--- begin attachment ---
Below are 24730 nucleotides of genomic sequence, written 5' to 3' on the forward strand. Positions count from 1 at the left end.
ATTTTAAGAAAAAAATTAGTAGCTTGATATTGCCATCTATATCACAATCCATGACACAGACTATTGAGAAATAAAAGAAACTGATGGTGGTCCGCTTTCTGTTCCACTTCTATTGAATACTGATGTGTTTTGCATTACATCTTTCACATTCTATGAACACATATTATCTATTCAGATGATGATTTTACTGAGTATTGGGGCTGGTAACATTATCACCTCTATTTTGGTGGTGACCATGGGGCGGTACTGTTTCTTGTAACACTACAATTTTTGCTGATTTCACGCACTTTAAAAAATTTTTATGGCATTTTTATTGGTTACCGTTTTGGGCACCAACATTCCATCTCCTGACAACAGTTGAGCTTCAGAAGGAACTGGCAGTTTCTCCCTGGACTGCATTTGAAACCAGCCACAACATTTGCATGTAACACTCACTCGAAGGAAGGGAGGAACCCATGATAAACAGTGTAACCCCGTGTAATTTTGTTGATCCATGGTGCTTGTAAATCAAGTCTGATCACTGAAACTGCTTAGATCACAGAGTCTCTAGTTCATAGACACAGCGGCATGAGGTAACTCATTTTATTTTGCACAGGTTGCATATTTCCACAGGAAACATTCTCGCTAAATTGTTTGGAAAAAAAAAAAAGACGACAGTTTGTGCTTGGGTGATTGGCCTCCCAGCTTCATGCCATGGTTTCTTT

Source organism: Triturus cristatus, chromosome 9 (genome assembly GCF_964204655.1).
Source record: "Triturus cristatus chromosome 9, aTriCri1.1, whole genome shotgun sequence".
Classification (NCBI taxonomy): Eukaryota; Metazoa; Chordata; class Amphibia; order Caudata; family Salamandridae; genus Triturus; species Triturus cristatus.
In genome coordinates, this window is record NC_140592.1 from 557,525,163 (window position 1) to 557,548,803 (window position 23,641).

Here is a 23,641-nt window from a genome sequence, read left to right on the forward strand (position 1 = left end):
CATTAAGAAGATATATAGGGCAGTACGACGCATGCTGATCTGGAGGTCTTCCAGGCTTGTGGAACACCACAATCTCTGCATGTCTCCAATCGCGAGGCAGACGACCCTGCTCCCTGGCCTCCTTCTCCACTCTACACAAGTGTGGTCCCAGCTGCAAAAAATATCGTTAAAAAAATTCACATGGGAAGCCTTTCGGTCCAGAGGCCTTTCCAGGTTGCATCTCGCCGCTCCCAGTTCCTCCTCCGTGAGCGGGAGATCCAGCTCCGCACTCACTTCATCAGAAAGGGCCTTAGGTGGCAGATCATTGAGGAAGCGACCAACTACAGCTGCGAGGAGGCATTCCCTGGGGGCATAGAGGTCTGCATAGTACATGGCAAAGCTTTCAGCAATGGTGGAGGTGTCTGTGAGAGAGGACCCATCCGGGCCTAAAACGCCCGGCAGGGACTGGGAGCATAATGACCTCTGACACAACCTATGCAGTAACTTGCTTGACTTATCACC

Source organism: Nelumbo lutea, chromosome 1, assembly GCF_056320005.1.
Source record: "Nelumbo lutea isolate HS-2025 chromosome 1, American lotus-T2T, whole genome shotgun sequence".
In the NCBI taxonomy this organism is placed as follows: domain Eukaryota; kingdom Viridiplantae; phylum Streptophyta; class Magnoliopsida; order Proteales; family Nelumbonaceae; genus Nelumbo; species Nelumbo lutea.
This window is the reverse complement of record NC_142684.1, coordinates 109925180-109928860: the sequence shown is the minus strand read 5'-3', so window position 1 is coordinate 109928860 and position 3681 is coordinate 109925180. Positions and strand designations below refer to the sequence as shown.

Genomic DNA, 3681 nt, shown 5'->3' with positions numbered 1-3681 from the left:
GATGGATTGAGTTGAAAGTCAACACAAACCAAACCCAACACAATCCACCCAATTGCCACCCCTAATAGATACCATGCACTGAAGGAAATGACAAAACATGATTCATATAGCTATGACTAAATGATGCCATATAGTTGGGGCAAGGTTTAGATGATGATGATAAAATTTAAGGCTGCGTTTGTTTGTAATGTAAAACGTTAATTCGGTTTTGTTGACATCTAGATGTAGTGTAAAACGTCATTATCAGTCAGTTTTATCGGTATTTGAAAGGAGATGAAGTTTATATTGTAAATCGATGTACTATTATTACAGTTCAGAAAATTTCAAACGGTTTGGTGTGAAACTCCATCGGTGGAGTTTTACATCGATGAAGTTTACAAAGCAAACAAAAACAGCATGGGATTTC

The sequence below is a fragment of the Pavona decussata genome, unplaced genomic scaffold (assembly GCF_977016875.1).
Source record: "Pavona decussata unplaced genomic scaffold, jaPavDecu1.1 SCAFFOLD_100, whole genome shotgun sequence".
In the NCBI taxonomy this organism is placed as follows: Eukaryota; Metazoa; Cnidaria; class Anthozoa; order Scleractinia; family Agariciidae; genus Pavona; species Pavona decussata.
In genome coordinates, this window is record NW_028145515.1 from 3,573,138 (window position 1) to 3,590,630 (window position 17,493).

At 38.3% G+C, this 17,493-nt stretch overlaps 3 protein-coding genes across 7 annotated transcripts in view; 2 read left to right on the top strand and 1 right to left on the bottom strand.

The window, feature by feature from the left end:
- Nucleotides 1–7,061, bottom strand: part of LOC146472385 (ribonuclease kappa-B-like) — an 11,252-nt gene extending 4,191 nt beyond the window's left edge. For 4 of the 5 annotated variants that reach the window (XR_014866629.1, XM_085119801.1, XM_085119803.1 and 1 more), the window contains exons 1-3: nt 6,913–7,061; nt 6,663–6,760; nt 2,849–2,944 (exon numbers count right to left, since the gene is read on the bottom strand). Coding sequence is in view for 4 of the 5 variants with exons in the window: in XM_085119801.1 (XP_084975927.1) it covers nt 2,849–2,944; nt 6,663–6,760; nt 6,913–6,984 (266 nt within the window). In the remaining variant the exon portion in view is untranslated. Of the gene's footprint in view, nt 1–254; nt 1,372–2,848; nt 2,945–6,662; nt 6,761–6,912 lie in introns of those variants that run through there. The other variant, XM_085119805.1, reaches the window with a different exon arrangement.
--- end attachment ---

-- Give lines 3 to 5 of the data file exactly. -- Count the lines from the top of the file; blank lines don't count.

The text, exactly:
Source organism: Triturus cristatus, chromosome 9 (genome assembly GCF_964204655.1).
Source record: "Triturus cristatus chromosome 9, aTriCri1.1, whole genome shotgun sequence".
Classification (NCBI taxonomy): Eukaryota; Metazoa; Chordata; class Amphibia; order Caudata; family Salamandridae; genus Triturus; species Triturus cristatus.